Browsing Revolt Library By Tag : emma goldman

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Address to the Jury in U.S. v. Emma Goldman and Alexander Berkman, 1917, The U.S. Records of the U.S. Supreme Court, Appellate Case No. 2619 Gentlemen of the Jury: As in the case of my codefendant, Alexander Berkman, this is also the first time in my life I have ever addressed a jury. I once had occasion to speak to three judges. On the day after our arrest it was given out by the U.S. Marshal and the District Attorney's office that the "big fish" of the No Conscription activities had been caught, and that there would be no more trouble-makers and disturbers to interfere with the highly democratic effort of the Government to conscript its young manhood for the European slaughter. What a pity that the faithful servants of the Government, per... (From : WikiSource.)

There has recently been a renewal of interest in anarchism. Books, pamphlets, and anthologies are being devoted to it. It is doubtful whether this literary effort is really very effective. It is difficult to trace the outlines of anarchism. Its master thinkers rarely condensed their ideas into systematic works. If, on occasion, they tried to do so, it was only in thin pamphlets designed for propaganda and popularization in which only fragments of their ideas can be observed. Moreover, there are several kinds of anarchism and many variations within the thought of each of the great libertarians. Rejection of authority and stress on the priority of individual judgment make it natural for libertarians to "profess the faith of anti dogmatism." "Let us not become the leaders of a new religion," Proudhon wrote to Marx, "even were it to be the religion of logic and reason." It follows that the views of the libertarians are more varied, more fluid, and harder to apprehend than those...

February 10, 1920.---The opportunity to visit the capital came unexpectedly: Lansbury and Barry, of the London Daily Herald, were in Petrograd, and I was asked to accompany them to Moscow as interpreter. Though not entirely recovered from my recent illness, I accepted the rare chance, travel between Petrograd and Moscow being limited to absolute necessity. The railroad conditions between the two capitals (both cities are so considered) are deplorable. The engines are old and weak, the road in need of repair. Several times we ran short of fuel, and our engineer left the train to go off into the woods for a fresh supply of wood. Some of the passengers accompanied the crew to help with the loading. The cars were crowded with soldiers and Soviet officials. During the night many travelers boarded our train. There was much shouting and cursing, and the plaintive cries of children. Then sudden silence, and an imperious command, "Get off, you devils. You...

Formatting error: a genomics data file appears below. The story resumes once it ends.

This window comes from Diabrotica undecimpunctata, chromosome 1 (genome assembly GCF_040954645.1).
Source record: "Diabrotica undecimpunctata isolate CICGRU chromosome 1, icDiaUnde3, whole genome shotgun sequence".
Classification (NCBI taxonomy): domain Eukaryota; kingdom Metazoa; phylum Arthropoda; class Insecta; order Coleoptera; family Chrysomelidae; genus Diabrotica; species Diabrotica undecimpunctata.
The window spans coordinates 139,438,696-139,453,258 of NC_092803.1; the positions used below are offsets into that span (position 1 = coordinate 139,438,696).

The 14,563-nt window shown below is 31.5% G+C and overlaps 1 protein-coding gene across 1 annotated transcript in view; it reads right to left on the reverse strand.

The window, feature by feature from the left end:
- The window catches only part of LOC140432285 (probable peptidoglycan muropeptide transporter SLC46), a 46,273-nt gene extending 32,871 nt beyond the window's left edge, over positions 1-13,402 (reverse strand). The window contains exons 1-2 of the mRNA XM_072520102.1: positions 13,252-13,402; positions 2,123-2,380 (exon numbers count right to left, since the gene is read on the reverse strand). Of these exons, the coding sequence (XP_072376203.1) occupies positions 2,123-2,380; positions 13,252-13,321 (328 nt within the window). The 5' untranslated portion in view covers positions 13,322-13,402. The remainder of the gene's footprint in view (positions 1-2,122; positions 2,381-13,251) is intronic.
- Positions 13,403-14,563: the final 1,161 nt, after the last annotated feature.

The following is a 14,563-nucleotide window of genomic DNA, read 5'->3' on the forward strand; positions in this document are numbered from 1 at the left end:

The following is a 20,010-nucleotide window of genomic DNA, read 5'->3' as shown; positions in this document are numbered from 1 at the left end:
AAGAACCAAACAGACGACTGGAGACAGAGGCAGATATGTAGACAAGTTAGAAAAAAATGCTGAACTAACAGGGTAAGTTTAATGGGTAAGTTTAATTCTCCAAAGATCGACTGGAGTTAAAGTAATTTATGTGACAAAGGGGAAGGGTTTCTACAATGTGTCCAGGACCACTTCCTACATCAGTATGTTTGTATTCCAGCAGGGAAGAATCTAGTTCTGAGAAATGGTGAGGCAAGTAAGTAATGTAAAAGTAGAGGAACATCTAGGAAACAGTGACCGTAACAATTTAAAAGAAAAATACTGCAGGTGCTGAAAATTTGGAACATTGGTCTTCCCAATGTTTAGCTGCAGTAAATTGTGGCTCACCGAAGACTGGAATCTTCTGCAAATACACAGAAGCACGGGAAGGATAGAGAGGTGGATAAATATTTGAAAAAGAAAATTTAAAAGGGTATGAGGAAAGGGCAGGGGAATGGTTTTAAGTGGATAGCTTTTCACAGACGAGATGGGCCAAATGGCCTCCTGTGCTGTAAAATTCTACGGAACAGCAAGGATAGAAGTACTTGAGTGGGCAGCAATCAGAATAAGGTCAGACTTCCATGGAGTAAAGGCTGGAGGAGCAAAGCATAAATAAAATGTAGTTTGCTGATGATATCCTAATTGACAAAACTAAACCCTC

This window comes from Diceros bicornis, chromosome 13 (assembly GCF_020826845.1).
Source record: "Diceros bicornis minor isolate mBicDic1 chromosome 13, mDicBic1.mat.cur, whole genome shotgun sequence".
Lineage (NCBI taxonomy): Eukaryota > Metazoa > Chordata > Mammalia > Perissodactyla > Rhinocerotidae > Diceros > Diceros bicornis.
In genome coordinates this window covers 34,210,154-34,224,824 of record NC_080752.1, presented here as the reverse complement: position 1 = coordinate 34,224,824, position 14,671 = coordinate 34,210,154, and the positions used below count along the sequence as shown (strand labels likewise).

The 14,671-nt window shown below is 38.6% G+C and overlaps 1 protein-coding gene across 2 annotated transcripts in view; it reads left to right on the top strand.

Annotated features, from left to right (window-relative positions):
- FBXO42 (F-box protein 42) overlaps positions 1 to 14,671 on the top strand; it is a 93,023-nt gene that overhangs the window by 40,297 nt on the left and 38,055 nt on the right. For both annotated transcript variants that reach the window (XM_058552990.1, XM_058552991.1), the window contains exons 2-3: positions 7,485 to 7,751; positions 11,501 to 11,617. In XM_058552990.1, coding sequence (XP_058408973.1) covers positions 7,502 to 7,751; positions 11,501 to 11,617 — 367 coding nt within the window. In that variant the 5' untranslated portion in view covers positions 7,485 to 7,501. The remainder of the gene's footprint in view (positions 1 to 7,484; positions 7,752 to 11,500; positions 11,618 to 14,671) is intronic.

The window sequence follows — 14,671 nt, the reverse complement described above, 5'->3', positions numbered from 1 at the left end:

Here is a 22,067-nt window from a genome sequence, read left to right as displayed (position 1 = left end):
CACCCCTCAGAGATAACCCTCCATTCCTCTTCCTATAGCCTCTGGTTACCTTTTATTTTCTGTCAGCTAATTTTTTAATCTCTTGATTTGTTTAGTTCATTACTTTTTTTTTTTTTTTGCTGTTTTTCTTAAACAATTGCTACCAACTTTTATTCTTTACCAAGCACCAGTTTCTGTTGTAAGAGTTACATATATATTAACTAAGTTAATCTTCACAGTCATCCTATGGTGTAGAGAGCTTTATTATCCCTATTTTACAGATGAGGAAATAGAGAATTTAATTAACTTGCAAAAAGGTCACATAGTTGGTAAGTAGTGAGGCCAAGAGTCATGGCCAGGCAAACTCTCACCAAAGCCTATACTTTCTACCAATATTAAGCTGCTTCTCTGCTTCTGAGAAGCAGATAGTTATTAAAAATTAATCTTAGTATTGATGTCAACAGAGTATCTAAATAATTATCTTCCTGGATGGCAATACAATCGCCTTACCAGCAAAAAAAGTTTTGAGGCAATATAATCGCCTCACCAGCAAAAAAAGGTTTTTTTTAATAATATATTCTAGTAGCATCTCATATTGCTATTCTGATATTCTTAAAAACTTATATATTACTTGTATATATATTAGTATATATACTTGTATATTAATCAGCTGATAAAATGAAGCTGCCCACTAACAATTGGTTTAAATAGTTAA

Last Message to the People of America
INTRODUCTION. WITH pencil and scraps of paper concealed behind the persons of friends who had come to say good-bye at the Ellis Island Deportation Station, Alexander Berkman hastily scribbled the last lines of this pamphlet. I THINK it is the best introduction to this pamphlet to say that before its writing was finished the rulers of America began deporting men directly and obviously for the offense of striking against the industrial owners of America. THE "Red Ark" is gone. In the darkness of early morning it slipped away, leaving behind many wives and children destitute of support. They were denied even the knowledge of the sailing of the ship, denied the right of farewell to the husbands and fathers they may never see again. After the bo... (From : Anarchy Archives.)


EARLY DAYS: Life at home and school in St. Petersburg. My bourgeois father and aristocratic mother. Jews and gentiles. I question my father about the Turkish prisoners of war begging alms in the streets. OUR FAMILY SKELETON: Strange rumors about my mother and her brother Maxim. Echoes of the Polish rebellion of 1863. I hear of the dreaded Nihilists and revolution. A TERRIFIED HOUSEHOLD: A bomb explodes as I recite my lesson in school. The assassination of Czar Alexander II. Secret groups in our class. Police search our house. Uncle Maxim is arrested for conspiring against the Czar's Life. The funeral of the dead Czar. A terrorized city. FAMILY TROUBLES: Rumors of my beloved Uncle Maxim's execution. My terrible grief. Death of my father. We ... (From : Anarchy Archives.)